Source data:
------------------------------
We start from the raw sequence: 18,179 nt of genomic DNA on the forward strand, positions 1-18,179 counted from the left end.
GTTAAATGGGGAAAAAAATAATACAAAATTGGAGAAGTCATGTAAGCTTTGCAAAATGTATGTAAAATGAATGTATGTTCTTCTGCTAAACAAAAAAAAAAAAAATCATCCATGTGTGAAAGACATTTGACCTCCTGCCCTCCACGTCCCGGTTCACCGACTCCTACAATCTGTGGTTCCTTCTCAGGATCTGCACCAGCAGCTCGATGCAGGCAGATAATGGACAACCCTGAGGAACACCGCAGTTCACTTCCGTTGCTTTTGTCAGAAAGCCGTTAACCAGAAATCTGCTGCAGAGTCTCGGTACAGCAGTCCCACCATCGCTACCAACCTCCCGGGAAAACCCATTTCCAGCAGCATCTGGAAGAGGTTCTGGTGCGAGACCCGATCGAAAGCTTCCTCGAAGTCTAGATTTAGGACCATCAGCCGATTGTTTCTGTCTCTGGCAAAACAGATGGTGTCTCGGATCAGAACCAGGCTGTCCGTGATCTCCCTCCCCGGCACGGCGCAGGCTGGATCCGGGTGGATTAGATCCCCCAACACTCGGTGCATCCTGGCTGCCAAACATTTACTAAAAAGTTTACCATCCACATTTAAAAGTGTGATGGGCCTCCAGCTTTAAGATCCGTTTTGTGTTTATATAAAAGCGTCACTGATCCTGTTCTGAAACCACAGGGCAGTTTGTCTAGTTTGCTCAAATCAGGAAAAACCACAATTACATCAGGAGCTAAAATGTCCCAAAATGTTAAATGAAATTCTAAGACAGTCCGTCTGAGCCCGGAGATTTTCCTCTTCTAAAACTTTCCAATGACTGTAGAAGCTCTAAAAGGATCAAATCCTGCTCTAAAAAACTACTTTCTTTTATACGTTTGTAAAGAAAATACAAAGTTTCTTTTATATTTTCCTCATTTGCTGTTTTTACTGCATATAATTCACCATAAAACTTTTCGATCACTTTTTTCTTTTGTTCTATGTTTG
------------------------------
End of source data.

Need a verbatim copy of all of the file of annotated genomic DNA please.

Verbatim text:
We start from the raw sequence: 18,179 nt of genomic DNA on the forward strand, positions 1-18,179 counted from the left end.
GTTAAATGGGGAAAAAAATAATACAAAATTGGAGAAGTCATGTAAGCTTTGCAAAATGTATGTAAAATGAATGTATGTTCTTCTGCTAAACAAAAAAAAAAAAAATCATCCATGTGTGAAAGACATTTGACCTCCTGCCCTCCACGTCCCGGTTCACCGACTCCTACAATCTGTGGTTCCTTCTCAGGATCTGCACCAGCAGCTCGATGCAGGCAGATAATGGACAACCCTGAGGAACACCGCAGTTCACTTCCGTTGCTTTTGTCAGAAAGCCGTTAACCAGAAATCTGCTGCAGAGTCTCGGTACAGCAGTCCCACCATCGCTACCAACCTCCCGGGAAAACCCATTTCCAGCAGCATCTGGAAGAGGTTCTGGTGCGAGACCCGATCGAAAGCTTCCTCGAAGTCTAGATTTAGGACCATCAGCCGATTGTTTCTGTCTCTGGCAAAACAGATGGTGTCTCGGATCAGAACCAGGCTGTCCGTGATCTCCCTCCCCGGCACGGCGCAGGCTGGATCCGGGTGGATTAGATCCCCCAACACTCGGTGCATCCTGGCTGCCAAACATTTACTAAAAAGTTTACCATCCACATTTAAAAGTGTGATGGGCCTCCAGCTTTAAGATCCGTTTTGTGTTTATATAAAAGCGTCACTGATCCTGTTCTGAAACCACAGGGCAGTTTGTCTAGTTTGCTCAAATCAGGAAAAACCACAATTACATCAGGAGCTAAAATGTCCCAAAATGTTAAATGAAATTCTAAGACAGTCCGTCTGAGCCCGGAGATTTTCCTCTTCTAAAACTTTCCAATGACTGTAGAAGCTCTAAAAGGATCAAATCCTGCTCTAAAAAACTACTTTCTTTTATACGTTTGTAAAGAAAATACAAAGTTTCTTTTATATTTTCCTCATTTGCTGTTTTTACTGCATATAATTCACCATAAAACTTTTCGATCACTTTTTTCTTTTGTTCTATGTTTG